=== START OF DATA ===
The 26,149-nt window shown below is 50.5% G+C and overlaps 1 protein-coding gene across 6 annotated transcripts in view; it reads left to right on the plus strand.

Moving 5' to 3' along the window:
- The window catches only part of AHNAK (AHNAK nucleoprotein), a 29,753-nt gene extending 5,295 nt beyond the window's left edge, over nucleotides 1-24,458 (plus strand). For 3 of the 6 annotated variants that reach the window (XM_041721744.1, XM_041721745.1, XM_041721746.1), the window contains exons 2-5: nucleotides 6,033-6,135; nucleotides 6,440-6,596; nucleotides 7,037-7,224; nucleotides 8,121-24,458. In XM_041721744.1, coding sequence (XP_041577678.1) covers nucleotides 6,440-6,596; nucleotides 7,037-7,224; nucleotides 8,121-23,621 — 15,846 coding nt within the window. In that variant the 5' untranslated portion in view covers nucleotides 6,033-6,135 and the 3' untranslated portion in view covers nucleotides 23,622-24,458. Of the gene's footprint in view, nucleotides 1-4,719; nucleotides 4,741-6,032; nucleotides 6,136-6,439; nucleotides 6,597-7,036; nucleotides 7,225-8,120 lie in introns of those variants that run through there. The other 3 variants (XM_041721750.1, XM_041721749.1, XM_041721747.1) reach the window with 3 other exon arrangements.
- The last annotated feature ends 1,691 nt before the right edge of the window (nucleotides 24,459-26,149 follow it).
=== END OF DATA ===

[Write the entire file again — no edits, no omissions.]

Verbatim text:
The 26,149-nt window shown below is 50.5% G+C and overlaps 1 protein-coding gene across 6 annotated transcripts in view; it reads left to right on the plus strand.

Moving 5' to 3' along the window:
- The window catches only part of AHNAK (AHNAK nucleoprotein), a 29,753-nt gene extending 5,295 nt beyond the window's left edge, over nucleotides 1-24,458 (plus strand). For 3 of the 6 annotated variants that reach the window (XM_041721744.1, XM_041721745.1, XM_041721746.1), the window contains exons 2-5: nucleotides 6,033-6,135; nucleotides 6,440-6,596; nucleotides 7,037-7,224; nucleotides 8,121-24,458. In XM_041721744.1, coding sequence (XP_041577678.1) covers nucleotides 6,440-6,596; nucleotides 7,037-7,224; nucleotides 8,121-23,621 — 15,846 coding nt within the window. In that variant the 5' untranslated portion in view covers nucleotides 6,033-6,135 and the 3' untranslated portion in view covers nucleotides 23,622-24,458. Of the gene's footprint in view, nucleotides 1-4,719; nucleotides 4,741-6,032; nucleotides 6,136-6,439; nucleotides 6,597-7,036; nucleotides 7,225-8,120 lie in introns of those variants that run through there. The other 3 variants (XM_041721750.1, XM_041721749.1, XM_041721747.1) reach the window with 3 other exon arrangements.
- The last annotated feature ends 1,691 nt before the right edge of the window (nucleotides 24,459-26,149 follow it).